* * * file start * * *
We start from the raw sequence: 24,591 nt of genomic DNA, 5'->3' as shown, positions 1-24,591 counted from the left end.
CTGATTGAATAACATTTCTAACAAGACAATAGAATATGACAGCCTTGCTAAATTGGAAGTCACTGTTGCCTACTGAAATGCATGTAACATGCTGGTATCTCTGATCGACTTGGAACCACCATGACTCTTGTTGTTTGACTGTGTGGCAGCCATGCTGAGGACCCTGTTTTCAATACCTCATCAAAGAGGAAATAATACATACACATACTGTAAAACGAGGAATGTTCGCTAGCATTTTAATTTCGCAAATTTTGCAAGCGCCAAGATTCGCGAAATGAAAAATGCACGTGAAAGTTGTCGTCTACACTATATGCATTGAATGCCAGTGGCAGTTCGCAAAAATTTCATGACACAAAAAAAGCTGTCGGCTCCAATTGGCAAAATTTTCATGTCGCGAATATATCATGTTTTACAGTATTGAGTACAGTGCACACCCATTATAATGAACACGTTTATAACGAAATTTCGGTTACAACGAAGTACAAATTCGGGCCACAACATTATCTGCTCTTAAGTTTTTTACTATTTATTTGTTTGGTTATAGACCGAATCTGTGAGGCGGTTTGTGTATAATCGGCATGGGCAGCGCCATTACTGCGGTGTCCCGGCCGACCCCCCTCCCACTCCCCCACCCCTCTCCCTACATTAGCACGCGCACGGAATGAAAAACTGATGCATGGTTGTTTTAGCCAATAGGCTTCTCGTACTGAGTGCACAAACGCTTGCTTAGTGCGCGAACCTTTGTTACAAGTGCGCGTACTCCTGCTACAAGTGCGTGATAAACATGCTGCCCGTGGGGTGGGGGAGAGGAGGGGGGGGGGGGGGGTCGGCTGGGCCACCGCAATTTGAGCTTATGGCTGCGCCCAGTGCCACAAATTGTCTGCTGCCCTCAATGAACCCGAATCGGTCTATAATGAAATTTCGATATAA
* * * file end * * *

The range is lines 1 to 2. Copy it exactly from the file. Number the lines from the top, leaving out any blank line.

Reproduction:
We start from the raw sequence: 24,591 nt of genomic DNA, 5'->3' as shown, positions 1-24,591 counted from the left end.
CTGATTGAATAACATTTCTAACAAGACAATAGAATATGACAGCCTTGCTAAATTGGAAGTCACTGTTGCCTACTGAAATGCATGTAACATGCTGGTATCTCTGATCGACTTGGAACCACCATGACTCTTGTTGTTTGACTGTGTGGCAGCCATGCTGAGGACCCTGTTTTCAATACCTCATCAAAGAGGAAATAATACATACACATACTGTAAAACGAGGAATGTTCGCTAGCATTTTAATTTCGCAAATTTTGCAAGCGCCAAGATTCGCGAAATGAAAAATGCACGTGAAAGTTGTCGTCTACACTATATGCATTGAATGCCAGTGGCAGTTCGCAAAAATTTCATGACACAAAAAAAGCTGTCGGCTCCAATTGGCAAAATTTTCATGTCGCGAATATATCATGTTTTACAGTATTGAGTACAGTGCACACCCATTATAATGAACACGTTTATAACGAAATTTCGGTTACAACGAAGTACAAATTCGGGCCACAACATTATCTGCTCTTAAGTTTTTTACTATTTATTTGTTTGGTTATAGACCGAATCTGTGAGGCGGTTTGTGTATAATCGGCATGGGCAGCGCCATTACTGCGGTGTCCCGGCCGACCCCCCTCCCACTCCCCCACCCCTCTCCCTACATTAGCACGCGCACGGAATGAAAAACTGATGCATGGTTGTTTTAGCCAATAGGCTTCTCGTACTGAGTGCACAAACGCTTGCTTAGTGCGCGAACCTTTGTTACAAGTGCGCGTACTCCTGCTACAAGTGCGTGATAAACATGCTGCCCGTGGGGTGGGGGAGAGGAGGGGGGGGGGGGGGGTCGGCTGGGCCACCGCAATTTGAGCTTATGGCTGCGCCCAGTGCCACAAATTGTCTGCTGCCCTCAATGAACCCGAATCGGTCTATAATGAAATTTCGATATAA